News Analysis: Turkish military operation in N. Iraq to continue despite Iraqi protests: experts

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BAGHDAD, April 28 (Xinhua) -- Turkey is expected to continue its military operation on the outlawed Kurdistan Workers' Party (PKK) in northern Iraq, despite the rising tension between the two countries, Iraqi experts said.

On April 18, Turkish Defense Minister Hulusi Akar announced that a Turkish air and ground operation, dubbed Claw-Lock, was launched to target the PKK hideouts in the Metina, Zap, Avashin-Basyan, and Qandil areas in the semi-autonomous region of Kurdistan in northern Iraq.

The PKK, listed as a terrorist organization by Turkey, the United States and the EU, has been rebelling against the Turkish government for more than 30 years.

Turkey's operation has strained its ties with Iraq's central government in Baghdad, which has accused Turkey of violating Iraq's territorial integrity and national sovereignty, as the operation was carried out without coordination with the Iraqi government.

The Iraqi government summoned the Turkish ambassador to Baghdad and handed him a strongly-worded letter of protest over the Turkish operation. Baghdad also denied claims by Turkish President Recep Tayyip Erdogan that the Iraqi government and the regional Kurdish leaders supported the Turkish operation.

Iraq's Foreign Ministry has urged Turkey to withdraw its forces and stop violating Iraq's sovereignty, stressing that Iraq would continue to work through diplomatic channels to end the Turkish operation.

Baghdad's stance angered Turkey, whose foreign ministry summoned the charge d'affaires of the Iraqi embassy to express its "discomfort over the baseless allegations" by the Iraqi authorities against Turkey's military operation.

Ankara prefers that the Iraqi authorities eliminate the PKK, Turkish Foreign Ministry spokesperson Tanju Bilgic said in a statement, adding that Turkey would continue to take the necessary measures of self-defense under the UN Charter as long as Iraq fails to take concrete steps against the PKK.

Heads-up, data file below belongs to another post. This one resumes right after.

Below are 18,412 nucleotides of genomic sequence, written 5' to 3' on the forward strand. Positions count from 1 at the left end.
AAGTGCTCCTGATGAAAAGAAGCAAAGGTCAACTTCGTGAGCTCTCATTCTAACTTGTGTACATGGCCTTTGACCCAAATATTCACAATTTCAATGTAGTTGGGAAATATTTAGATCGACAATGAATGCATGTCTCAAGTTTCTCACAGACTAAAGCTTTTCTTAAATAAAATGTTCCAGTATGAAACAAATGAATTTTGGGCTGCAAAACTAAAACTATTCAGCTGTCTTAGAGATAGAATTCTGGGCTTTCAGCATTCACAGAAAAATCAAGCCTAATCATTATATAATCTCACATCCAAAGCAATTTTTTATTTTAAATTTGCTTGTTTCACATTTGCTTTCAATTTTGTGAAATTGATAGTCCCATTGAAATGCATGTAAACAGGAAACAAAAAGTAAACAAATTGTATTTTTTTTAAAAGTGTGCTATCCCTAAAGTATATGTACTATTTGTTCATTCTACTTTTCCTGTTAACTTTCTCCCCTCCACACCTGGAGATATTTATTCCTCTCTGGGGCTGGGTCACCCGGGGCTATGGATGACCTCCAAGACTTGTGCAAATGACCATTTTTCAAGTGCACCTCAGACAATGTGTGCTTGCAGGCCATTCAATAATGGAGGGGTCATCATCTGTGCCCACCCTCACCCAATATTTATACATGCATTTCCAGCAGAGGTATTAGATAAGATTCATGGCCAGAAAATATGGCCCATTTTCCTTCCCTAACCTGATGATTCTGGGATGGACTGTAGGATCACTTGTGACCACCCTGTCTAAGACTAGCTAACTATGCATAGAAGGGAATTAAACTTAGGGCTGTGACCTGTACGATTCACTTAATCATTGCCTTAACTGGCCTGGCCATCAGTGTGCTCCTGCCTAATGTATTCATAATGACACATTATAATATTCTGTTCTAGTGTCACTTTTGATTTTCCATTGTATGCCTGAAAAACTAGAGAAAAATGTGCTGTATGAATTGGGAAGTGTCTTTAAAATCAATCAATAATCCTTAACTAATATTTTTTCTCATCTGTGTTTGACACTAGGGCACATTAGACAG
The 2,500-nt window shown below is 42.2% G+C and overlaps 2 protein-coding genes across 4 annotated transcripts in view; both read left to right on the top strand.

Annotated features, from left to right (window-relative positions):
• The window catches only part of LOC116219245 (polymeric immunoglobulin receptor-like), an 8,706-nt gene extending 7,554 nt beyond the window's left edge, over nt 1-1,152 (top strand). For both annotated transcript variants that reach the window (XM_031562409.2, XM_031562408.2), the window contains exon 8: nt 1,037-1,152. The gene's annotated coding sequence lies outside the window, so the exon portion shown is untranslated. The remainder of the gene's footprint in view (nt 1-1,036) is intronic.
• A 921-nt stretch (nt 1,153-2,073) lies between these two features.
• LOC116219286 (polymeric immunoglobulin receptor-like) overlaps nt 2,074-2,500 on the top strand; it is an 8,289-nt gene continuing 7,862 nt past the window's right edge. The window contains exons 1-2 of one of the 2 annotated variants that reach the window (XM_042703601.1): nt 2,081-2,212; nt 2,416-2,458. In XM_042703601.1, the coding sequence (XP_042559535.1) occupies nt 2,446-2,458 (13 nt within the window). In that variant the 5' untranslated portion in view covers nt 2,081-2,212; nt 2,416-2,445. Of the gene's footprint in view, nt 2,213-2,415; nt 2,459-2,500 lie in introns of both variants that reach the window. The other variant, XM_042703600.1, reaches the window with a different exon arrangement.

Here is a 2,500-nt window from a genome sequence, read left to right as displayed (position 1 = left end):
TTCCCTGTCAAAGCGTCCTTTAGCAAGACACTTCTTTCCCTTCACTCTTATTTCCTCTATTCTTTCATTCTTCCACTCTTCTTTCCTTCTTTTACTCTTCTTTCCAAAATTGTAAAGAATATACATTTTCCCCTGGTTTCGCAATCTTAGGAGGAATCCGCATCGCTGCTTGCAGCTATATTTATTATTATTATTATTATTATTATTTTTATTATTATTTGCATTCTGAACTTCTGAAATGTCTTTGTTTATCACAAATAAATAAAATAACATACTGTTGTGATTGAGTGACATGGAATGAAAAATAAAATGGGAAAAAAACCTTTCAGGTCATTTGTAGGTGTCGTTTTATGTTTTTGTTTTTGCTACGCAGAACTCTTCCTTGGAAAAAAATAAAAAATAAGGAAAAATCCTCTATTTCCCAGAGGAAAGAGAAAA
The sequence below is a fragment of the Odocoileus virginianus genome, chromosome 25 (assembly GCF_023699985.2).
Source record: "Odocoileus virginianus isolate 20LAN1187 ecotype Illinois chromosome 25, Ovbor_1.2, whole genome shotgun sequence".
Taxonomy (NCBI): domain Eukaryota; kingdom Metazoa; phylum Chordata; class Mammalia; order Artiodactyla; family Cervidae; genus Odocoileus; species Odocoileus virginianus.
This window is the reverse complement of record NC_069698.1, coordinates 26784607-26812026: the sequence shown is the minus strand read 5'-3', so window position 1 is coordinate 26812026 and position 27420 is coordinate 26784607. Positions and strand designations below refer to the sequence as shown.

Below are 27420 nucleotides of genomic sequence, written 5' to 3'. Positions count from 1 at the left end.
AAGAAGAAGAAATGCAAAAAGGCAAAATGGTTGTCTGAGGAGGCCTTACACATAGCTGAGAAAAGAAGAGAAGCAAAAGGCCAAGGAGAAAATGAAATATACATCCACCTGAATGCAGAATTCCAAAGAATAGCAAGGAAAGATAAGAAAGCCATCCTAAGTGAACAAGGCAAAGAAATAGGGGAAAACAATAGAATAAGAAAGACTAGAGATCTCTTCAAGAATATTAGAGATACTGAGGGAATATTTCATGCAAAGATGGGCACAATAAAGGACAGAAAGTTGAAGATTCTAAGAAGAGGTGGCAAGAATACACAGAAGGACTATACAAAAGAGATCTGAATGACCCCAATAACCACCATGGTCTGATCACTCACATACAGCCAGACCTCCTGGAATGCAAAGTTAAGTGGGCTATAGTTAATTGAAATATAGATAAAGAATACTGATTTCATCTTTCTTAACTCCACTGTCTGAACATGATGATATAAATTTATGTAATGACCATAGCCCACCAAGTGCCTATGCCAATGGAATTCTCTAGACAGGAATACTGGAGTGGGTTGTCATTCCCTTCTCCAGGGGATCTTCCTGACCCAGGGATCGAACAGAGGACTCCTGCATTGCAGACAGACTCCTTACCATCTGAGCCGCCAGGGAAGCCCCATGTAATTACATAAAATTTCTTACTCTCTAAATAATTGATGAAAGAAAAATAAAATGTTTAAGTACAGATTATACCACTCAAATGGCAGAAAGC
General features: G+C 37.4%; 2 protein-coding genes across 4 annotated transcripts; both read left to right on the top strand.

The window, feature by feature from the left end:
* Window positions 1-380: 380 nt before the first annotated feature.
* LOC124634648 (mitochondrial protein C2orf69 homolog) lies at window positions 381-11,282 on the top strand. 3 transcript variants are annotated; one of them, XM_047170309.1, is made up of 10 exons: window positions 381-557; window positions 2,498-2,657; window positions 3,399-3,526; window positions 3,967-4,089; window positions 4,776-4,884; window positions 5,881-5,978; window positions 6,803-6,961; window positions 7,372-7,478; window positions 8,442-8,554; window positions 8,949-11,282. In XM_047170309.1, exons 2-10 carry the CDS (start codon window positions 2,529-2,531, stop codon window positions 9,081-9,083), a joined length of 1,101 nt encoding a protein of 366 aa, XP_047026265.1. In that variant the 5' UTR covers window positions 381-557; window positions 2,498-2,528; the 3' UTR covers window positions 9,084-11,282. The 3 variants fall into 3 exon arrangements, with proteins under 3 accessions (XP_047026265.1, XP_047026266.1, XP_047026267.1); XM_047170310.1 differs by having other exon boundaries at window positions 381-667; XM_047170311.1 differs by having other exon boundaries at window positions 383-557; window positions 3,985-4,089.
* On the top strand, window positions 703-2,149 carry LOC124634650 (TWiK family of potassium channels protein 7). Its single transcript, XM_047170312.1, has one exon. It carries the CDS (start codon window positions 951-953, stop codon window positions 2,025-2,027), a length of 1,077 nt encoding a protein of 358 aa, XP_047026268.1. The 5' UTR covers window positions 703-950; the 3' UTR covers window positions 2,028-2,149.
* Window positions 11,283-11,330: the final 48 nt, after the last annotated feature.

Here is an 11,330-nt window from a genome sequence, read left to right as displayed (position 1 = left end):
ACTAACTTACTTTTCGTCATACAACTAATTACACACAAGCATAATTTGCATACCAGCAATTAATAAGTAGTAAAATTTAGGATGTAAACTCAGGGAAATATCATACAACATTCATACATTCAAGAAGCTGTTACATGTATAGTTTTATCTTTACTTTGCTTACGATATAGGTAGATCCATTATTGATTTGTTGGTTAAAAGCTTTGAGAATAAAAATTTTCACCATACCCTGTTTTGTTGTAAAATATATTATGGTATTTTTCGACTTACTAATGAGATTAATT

Iraqi political experts believe that the Iraqi government and the semi-autonomous Kurdistan Region have limited options in dealing with the Turkish operation due to their weak political and economic positions, as well as their military inability to confront the powerful Turkish forces.

Two days before the Turkish operation, Masrour Barzani, prime minister of Iraq's Kurdistan Regional Government (KRG) which has strong economic ties with Turkey, met with Erdogan in Istanbul. A KRG statement issued after the meeting said that Barzani and Erdogan discussed "bilateral ties, with an emphasis on increasing cooperation on security in the region."

Nadhum Ali Abdullah, an expert of the Arab Forum for Political Analysis, said that the timing of Barzani's visit and the statement about security cooperation illustrated the KRG's consent to the Turkish operation against PKK rebels.

Turkey is Kurdistan's largest economic partner with many Turkish companies operating in the region in various fields, including exporting the KRG's oil and gas through Kurdistan's pipeline to Ceyhan port on the Mediterranean Sea.

"Such economic ties give Turkey more leverage over the KRG and push the KRG not to take any action that would jeopardize the region's vital interests with Turkey despite the Turkish cross-border operation," Abdullah said.

The KRG constantly holds the PKK responsible for crimes against civilians such as killings and kidnappings in border villages in the Kurdish region, in addition to causing the displacement of hundreds of villages.

Barzani, a Kurd, cannot kick out the PKK rebels from Iraq's Kurdistan because they are Kurds with a powerful and well-organized militia. But he does not mind Turkey's operation to kick the PKK out of the Iraqi Kurdish region, said Abdullah.

Ali al-Mousa, an Iraqi political analyst, noted that despite Baghdad's official protests against the Turkish operation, no further measures have been taken on the ground.

This hinted that "the Iraqi leaders were embarrassed and forced to show a strong stand against the military operation, but they cannot go further due to Baghdad's limited options," he said.

However, al-Mousa believed that Baghdad can benefit from the Turkish operation despite the embarrassment as the Iraqi forces cannot enter the territory of the autonomous region, and it also saves the effort of the Iraqi forces to clear the mountainous border areas of foreign rebels.

Despite the tension, Iraq is still keen on maintaining its economic and political relations with Turkey. Iraq urgently needs to secure its water share from the Tigris and Euphrates rivers which originate from Turkey, as it is currently suffering from a drought caused by the scarcity of rain in recent years, al-Mousa said.

Due to the political instability and division in Iraq, Turkey is likely to continue its military operations against the PKK in northern Iraq to eliminate a major threat to Turkey's security, he said.

Such operations are also expected to lead to more political rifts among Iraqi factions, some of which "show an understanding of the importance of such operations to Iraqi and Turkish national security, while some others criticize the operations as a violation of Iraqi sovereignty," al-Mousa added. Enditem

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